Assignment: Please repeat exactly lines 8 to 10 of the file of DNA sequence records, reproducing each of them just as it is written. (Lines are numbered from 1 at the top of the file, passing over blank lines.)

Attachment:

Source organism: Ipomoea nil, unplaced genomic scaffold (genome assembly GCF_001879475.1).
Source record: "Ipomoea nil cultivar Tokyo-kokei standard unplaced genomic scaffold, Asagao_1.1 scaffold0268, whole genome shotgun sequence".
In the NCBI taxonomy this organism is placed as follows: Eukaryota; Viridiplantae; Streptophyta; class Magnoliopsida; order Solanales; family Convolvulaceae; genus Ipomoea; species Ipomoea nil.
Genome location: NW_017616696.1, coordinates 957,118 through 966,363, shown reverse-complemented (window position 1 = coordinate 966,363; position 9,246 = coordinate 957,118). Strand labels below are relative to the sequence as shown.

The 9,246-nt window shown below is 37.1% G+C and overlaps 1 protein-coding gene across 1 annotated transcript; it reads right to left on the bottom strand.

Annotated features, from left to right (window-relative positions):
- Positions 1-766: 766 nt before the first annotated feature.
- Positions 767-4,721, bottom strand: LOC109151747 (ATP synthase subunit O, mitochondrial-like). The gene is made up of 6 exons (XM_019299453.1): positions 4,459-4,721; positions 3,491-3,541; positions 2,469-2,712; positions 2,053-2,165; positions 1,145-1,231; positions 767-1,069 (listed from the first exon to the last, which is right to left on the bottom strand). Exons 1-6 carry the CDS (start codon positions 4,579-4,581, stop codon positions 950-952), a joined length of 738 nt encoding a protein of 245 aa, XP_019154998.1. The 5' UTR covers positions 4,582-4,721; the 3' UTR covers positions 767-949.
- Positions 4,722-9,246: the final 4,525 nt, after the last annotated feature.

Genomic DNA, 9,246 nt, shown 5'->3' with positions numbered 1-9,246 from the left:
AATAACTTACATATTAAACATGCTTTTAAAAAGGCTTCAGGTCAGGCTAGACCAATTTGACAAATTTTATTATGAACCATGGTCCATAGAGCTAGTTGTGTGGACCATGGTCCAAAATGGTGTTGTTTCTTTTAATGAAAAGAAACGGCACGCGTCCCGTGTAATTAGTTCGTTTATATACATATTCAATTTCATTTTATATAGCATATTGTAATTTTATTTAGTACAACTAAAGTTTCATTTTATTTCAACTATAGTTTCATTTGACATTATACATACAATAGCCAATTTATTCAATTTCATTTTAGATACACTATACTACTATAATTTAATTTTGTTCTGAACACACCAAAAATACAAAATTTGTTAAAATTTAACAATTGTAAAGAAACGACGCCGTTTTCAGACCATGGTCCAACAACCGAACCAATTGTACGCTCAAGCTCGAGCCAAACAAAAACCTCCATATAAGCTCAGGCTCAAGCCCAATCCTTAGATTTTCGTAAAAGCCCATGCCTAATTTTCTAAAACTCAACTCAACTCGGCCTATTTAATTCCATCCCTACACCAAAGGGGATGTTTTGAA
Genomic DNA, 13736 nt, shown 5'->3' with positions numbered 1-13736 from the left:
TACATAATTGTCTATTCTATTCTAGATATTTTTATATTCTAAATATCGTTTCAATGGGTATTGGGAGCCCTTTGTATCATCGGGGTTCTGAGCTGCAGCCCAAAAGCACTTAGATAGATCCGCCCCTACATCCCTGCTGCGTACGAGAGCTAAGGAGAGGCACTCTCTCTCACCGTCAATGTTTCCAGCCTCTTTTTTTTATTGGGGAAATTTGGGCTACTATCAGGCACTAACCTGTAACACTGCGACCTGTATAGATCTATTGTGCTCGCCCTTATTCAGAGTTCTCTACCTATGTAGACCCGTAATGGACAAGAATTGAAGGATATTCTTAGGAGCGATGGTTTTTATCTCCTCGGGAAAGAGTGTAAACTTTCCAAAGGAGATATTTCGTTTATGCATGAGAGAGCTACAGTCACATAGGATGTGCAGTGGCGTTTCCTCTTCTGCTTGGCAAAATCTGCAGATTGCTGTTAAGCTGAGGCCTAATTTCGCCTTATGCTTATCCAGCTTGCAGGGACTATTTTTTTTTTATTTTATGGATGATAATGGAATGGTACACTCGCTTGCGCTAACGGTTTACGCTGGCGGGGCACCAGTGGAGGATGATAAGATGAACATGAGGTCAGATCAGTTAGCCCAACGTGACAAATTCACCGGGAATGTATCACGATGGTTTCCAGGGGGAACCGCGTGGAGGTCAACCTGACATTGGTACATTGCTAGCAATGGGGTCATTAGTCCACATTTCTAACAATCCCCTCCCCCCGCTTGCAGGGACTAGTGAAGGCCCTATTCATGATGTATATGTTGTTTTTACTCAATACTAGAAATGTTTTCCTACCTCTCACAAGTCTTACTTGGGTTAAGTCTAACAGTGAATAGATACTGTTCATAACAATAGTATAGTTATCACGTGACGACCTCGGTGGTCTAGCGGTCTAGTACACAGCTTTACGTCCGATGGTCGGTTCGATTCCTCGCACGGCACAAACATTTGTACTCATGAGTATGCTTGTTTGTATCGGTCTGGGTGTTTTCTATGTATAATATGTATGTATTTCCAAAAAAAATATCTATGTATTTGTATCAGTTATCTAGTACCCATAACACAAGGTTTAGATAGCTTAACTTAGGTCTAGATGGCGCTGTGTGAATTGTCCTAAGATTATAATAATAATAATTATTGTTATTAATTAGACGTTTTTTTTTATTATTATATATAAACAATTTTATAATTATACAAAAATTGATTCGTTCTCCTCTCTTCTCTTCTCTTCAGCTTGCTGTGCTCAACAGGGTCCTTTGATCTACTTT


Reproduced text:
- Positions 767-4,721, bottom strand: LOC109151747 (ATP synthase subunit O, mitochondrial-like). The gene is made up of 6 exons (XM_019299453.1): positions 4,459-4,721; positions 3,491-3,541; positions 2,469-2,712; positions 2,053-2,165; positions 1,145-1,231; positions 767-1,069 (listed from the first exon to the last, which is right to left on the bottom strand). Exons 1-6 carry the CDS (start codon positions 4,579-4,581, stop codon positions 950-952), a joined length of 738 nt encoding a protein of 245 aa, XP_019154998.1. The 5' UTR covers positions 4,582-4,721; the 3' UTR covers positions 767-949.
- Positions 4,722-9,246: the final 4,525 nt, after the last annotated feature.

Genomic DNA, 9,246 nt, shown 5'->3' with positions numbered 1-9,246 from the left: